What is an ‘Emergency Protection Order’?

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Childrens services involvement

What is an ‘Emergency Protection Order’?

The council can ask the court for an ‘emergency protection order’ or EPO. This gives it some parental responsibility, including the right to:

  • take the child into its care;
  • keep the child from returning to someone’s care – for example, by keeping him or her in a hospital or with foster carers; or
  • see that child when, without a good reason, you or someone else with parental responsibility have refused to allow this.

An EPO lasts up to eight days, but the council can ask the court to extend this for up to seven more days.

However, if you are the parent and you were not present when the EPO was made, you can apply for it to be lifted (‘discharged’) 72 hours after it was made.

Under an EPO, the court can also make an ‘exclusion requirement’. This means that the court orders the person who the council believes is a danger to your child to leave the home, instead of your child having to leave their home. But this kind of order can be made only if you agree, and you must make sure that the person leaves and stays away.

Unless the council thinks the child is in immediate danger, it should normally take other steps before it decides to apply for a care order. Under the new legal system known as the Public Law Outline, the council should do all it can to support you in caring for a child without the need to go to court. If you can’t cope, the council should try to find out whether anyone in your child’s wider family is willing and suitable to care for them.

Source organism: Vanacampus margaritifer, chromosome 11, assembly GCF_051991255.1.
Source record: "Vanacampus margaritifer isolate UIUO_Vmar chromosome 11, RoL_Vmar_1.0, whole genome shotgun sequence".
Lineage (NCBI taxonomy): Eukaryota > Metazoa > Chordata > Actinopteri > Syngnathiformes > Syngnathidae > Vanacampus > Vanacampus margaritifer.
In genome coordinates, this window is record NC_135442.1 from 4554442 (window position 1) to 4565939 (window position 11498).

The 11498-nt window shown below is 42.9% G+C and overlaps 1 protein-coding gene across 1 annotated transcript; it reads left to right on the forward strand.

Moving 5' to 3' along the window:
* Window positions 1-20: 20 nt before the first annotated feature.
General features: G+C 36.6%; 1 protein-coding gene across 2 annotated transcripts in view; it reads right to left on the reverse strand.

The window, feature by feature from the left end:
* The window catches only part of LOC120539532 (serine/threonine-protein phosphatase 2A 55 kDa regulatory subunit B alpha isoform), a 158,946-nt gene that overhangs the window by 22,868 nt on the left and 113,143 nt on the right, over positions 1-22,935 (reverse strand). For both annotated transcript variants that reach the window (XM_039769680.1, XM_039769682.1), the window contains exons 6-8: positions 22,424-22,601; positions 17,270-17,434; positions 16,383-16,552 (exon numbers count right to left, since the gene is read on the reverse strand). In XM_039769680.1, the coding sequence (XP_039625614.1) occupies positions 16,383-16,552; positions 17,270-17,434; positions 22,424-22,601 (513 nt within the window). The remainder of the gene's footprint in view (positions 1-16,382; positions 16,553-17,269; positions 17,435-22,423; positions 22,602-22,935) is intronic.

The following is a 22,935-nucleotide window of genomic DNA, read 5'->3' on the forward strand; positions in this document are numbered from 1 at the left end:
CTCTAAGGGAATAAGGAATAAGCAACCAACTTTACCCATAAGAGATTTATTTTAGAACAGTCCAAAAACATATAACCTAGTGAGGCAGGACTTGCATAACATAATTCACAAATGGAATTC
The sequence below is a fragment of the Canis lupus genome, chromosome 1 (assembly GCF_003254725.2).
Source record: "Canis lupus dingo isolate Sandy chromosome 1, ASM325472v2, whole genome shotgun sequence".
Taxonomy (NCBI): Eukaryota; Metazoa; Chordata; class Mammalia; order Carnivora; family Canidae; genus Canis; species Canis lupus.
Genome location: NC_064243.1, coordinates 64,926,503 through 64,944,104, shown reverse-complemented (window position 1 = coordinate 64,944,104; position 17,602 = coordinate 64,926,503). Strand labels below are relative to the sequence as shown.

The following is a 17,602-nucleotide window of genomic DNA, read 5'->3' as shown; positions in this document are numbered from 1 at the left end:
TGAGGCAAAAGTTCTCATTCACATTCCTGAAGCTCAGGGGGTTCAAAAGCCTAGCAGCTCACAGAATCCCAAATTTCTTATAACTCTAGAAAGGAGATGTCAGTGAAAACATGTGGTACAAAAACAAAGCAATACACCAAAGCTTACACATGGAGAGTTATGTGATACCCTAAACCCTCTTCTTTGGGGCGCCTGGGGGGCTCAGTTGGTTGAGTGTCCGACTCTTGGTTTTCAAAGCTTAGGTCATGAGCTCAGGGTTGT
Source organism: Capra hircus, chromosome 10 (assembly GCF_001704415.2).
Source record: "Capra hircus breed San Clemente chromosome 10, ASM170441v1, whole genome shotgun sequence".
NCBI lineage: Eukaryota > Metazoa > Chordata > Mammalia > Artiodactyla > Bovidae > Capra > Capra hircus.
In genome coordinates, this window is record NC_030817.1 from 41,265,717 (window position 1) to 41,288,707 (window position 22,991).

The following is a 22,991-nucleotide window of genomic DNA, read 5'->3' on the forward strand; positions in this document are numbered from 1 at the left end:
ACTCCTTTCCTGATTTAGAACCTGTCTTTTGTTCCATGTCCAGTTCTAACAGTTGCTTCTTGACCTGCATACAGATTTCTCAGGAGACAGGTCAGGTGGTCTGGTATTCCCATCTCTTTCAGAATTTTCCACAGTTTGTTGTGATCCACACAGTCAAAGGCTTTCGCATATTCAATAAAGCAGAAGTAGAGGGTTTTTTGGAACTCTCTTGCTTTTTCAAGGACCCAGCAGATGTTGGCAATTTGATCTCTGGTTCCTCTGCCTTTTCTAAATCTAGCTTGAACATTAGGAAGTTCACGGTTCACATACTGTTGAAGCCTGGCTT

It can take these steps:

  • It may hold a meeting called a ‘child protection case conference’ to see if your child could be properly protected without a care order – for example, by providing you and your family with support services. All the professionals, organisations, and agencies involved with your child or children, such as doctors and schools, will be invited to the meeting. You would normally be invited too. Where appropriate, plans will be made for your child to be kept safe and well- cared for.
  • It may refer you to a Family Group Conference (FGC). This is a meeting where the whole family gets together to make plans and decisions for children who, because of difficulties in the family, need a plan that will keep them safe and promote their welfare. Parents and other family members lead the meeting and the children themselves may come if they want. The professionals are only involved in part of the meeting.